• Spokesperson’s briefing: Guterres is “shocked and outraged” over reports that at least a hundred civilians were killed in attacks apparently perpetrated by extremists against villages in the Gao and Bandiagara regions and in Ménaka, in Mali, in recent weeks. He extended “deep condolences” to the families of the victims as well as to all Malians, calling on the government authorities “to redouble their efforts to restore peace and stability in Mali.” [June 19: Guterres “strongly condemns” the IED attack today in Kidal against a convoy of the UN peacekeeping mission, Minusma, doing a search and detection operation for mines. One peacekeeper from Guinea was killed in the attack] Our most recent story on Mali.
Thursday, June 23
• Spokesperson’s briefing: The UN team in Sri Lanka, led by Resident Coordinator Hanaa Singer, continues to provide support for the economic collapse in the country. The UN Development Program has launched an initiative offering companies the ability to donate to a humanitarian plan, which calls for $47.2 million for “life-saving assistance” to nearly two million women, children and men most affected by the economic problems and whose livelihoods, food security and access to health services “are most at risk.”
Friday, June 24
• Spokesperson’s briefing: UN Deputy Secretary-General Mohammed, celebrating the first International Day of Women in Diplomacy, tweeted: “As we reflect on the successes of women who have paved the way, we must keep fighting for women’s leadership.” The day was introduced by the Maldives, through the president of the General Assembly, Abdulla Shahid, and recently adopted by consensus by the General Assembly to recognize women’s participation in decision-making.
• The UN Relief and Work Agency for Palestine Refugees in the Near East (Unrwa) is seeking more funding from donors as refugee needs and the cost of “quality services” have increased. Commissioner-General Phillipe Lazzarini of Unrwa said at a media briefing on June 24: “Interruptions and decrease in funding from major donors, including regional donors, and the unpredictability of income to UNRWA have compelled us to operate for a decade with an average shortfall of around US$ 100 million.” He said the agency is mandated to provide government-like services but doesn’t have the fiscal and financial tools of a government. Of the $817 million required as a core budget for “critical services such as education, health and social protection,” the agency said, it has received $313 million. As a result, Unrwa has adopted austerity measures. “To illustrate austerity, think of 50 children in one classroom, double shifts within schools, or a medical visit where a doctor spends less than 3 minutes with a patient,” Lazzarini said. He also said that the financial challenges occur amid shifting geopolitical priorities and regional dynamics as well as new humanitarian crises, especially in Syria, Lebanon and even Ukraine, putting Palestine refugees farther down the list of priorities. [Update, June 24: Unrwa raised $160 million in today’s pledging conference]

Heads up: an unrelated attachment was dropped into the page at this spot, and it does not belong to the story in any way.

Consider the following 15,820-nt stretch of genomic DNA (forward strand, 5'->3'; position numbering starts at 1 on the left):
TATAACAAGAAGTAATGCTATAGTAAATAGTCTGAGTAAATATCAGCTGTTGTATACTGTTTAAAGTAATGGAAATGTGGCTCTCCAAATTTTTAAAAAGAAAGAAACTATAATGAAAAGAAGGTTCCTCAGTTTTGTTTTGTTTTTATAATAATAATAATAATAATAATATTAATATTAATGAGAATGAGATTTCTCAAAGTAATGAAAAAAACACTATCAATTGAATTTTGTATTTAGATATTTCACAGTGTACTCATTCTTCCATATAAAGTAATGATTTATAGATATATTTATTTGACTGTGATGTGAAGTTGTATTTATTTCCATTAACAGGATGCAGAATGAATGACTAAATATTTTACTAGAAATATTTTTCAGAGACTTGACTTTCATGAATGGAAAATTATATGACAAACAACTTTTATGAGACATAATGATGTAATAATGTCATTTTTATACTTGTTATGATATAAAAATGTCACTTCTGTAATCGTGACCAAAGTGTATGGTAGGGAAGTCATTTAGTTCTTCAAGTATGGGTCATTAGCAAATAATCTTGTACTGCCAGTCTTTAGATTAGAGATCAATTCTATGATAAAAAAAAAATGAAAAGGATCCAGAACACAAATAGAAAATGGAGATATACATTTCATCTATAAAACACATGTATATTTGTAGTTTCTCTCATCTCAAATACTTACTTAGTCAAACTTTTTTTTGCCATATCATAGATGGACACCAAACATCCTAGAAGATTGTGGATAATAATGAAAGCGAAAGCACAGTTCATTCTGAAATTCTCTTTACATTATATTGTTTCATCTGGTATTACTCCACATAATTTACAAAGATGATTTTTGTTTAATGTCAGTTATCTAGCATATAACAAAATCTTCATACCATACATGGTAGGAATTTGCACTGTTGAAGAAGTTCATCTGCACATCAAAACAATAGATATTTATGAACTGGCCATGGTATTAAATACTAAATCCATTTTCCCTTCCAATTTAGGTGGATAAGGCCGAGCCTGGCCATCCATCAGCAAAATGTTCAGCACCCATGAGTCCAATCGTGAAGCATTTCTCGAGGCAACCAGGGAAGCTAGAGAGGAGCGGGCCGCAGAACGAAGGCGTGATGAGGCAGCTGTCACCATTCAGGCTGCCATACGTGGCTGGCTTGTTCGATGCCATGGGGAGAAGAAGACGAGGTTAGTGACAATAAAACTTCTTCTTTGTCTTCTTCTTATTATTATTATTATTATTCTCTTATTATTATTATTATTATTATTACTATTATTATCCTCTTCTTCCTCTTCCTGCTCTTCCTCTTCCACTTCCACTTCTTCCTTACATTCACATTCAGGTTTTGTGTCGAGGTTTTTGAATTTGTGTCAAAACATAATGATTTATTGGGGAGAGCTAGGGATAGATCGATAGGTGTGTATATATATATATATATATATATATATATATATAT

• An informal Security Council session, led by Ireland, on the International Criminal Court. (Unfortunately, UN WebTV has no recording of the event.)
• The UN High Commissioner for Human Rights’ statement on the US Supreme Court’s overturning Roe v. Wade.
• US Secretary of State Antony Blinken’s statement on the overturning of Roe v. Wade.
• The UN Security Council has banned two Taliban officials in the education department from traveling internationally in reaction to rules the group has imposed on Afghan women and girls. Travel exemptions allowing 15 Taliban officials to go abroad for diplomatic negotiations were set to expire. Our June 13 op-ed calling attention to the exemptions.
• UN Human Rights Office June 24 announcement: “All information we have gathered — including official information from the Israeli military and the Palestinian Attorney-General — is consistent with the finding that the shots that killed Abu Akleh and injured her colleague Ali Sammoudi came from Israeli Security Forces and not from indiscriminate firing by armed Palestinians, as initially claimed by Israeli authorities.”
• The Carnegie Corporation of New York’s recent International Peace and Security newsletter. (PassBlue is a grantee of the foundation.)
• “Myanmar’s Representation at the UN” webinar, led by the Myanmar Accountability Project, June 28.
Damilola Banjo is a reporter for PassBlue. She has a master’s of science degree from the Columbia University Graduate School of Journalism and a B.A. in communications and language arts from the University of Ibadan, Nigeria. She has worked as a producer for NPR’s WAFE station in Charlotte, N.C.; for the BBC as an investigative journalist; and as a staff investigative reporter for Sahara Reporters Media.